Leaving Money on the Table: Are Employees Too Anxious to Take Their Vacation Time?

Singapore Marriott

Why do Americans collectively leave millions of vacation days unused every year? While some studies indicate that the trend of vacation time use is improving, others cite upwards of 50% of the American workforce still leaving multiple days of vacation time on the table—which essentially amounts to leaving their money in the pocket of their employers.

Many employers are taking steps to encourage employees to take full advantage of their vacation time. They recognize the emotional and physical benefits of time off and also acknowledge it can provide benefits to the company. Some organizations offer a defined number of days from one to more weeks, and others offer unlimited time off to grant employees the freedom of choice around when and how much time they actually take. While these policies may have mixed results in terms of increasing vacation time use, it’s clear that organizations are increasingly aware of employee burnout and the lack of productivity and engagement that comes with it. In some organizations and roles, not taking vacation time can be a security risk, and two consecutive weeks is mandated.

It’s easy for employees to feel that the expectations of maintaining email communication and ensuring projects are on track is of paramount concern for their own success and the organization’s bottom line—when, in fact, their own health and emotional well-being is even more critical. Even when people do plan vacations, it can seem doubly stressful to prepare for their absence in terms of getting colleagues up to speed and making sure nothing falls through the cracks.

One main anxiety-inducing aspect of taking vacation is facing a mountain of emails upon return. To take a reasonable amount of time off and not be tortured by “digging out” of your inbox when you come back takes planning. A crucial first step is to consider timing. If possible, avoid scheduling vacations at a time of year that you know will be outrageously busy for your organization — for example, if you’re a CPA, don’t plan a tropical getaway during tax season.

Garnering support from your manager and peers is also crucial. You will need to plan with your manager who will cover each aspect of your job, what projects might need to wait until your return, and what — if anything — would constitute an emergency that would require contacting you. The team needs to come to agreement about which coworkers will be responsible and held accountable for the work that needs to be covered in someone’s absence. In the week or two before vacation, schedule time for yourself to document active projects and to share the overview with your coworkers. You might start proactively copying the appropriate coworker on your communication for any given project and notifying necessary parties who will be covering for you while you’re out. Laying the groundwork early will help to stem any anxiety leading up to and during vacation time.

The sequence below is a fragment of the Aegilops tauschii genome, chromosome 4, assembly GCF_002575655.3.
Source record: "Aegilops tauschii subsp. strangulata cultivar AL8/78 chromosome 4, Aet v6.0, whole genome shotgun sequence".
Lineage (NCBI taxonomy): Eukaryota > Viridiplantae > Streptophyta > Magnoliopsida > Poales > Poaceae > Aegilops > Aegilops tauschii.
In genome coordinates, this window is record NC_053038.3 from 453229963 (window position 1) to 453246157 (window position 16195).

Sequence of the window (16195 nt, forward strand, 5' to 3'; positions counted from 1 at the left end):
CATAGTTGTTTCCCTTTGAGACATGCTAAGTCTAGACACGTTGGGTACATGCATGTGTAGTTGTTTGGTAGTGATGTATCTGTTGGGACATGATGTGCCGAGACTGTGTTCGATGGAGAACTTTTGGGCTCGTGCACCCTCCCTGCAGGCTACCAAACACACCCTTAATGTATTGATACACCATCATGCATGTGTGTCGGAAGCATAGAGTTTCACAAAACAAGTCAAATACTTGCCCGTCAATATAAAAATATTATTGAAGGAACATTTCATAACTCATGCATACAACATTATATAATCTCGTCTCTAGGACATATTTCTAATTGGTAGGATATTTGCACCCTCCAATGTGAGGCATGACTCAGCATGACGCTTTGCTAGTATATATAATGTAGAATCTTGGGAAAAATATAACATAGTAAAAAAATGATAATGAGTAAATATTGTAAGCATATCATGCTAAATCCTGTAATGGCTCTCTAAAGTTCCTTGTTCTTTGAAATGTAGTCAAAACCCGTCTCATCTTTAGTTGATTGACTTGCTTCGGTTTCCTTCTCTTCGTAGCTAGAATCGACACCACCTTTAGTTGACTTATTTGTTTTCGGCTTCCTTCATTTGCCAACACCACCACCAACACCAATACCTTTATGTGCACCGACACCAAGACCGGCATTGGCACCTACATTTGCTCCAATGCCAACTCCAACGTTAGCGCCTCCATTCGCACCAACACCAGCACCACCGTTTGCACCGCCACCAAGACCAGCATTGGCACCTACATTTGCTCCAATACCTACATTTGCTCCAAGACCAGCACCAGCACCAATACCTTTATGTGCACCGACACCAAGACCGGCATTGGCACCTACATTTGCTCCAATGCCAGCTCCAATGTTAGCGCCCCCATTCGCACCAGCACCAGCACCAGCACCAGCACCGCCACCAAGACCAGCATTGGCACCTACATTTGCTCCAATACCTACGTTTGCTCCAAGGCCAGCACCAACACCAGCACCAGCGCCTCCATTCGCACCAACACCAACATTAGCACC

Another consideration is the nature of the vacation time. Staycations can be economical and energizing — when handled correctly. A staycation should not be spent secretly logging into work email or worrying about what’s going on at the office. Having engaging activities — whether it’s traveling, spending time with friends and family close to home, or just participating in your favorite hobbies — will help you come back refreshed and rejuvenated. Truly disconnecting and recharging will benefit everyone — yourself, your colleagues, and the organization.

If an organization notes a trend of unused vacation days among its employees, it’s worth exploring whether this is a widespread cultural issue at the company. If many members of a team or division feel unable to take the vacation time they are granted, there may be some other dysfunction at play. Companies need to examine what kind of culture their official policies and unofficial actions encourage. Are the people who work 80 hours a week and never take vacations rewarded, either with something formal, like a bonus, or something informal, like regular praise from senior leadership? Is the organization structured in a way that people are so overwhelmed with their own work that they can’t cover for peers who are on vacation? Depending on what’s driving the issue, different solutions will need to be employed — whether it means requiring people to take vacations, engaging in team effectiveness or time management exercises, or hiring a temp to cover the workload.

Vacation time at many organizations is a benefit that employees have earned, and taking advantage of it will reap far greater rewards than having people continually overworking themselves to the point of disengagement, lack of productivity, and burnout. And for organizations that start everyone at one week vacation and offer two weeks off at five years, it may be time to rethink your concept of employee relations.


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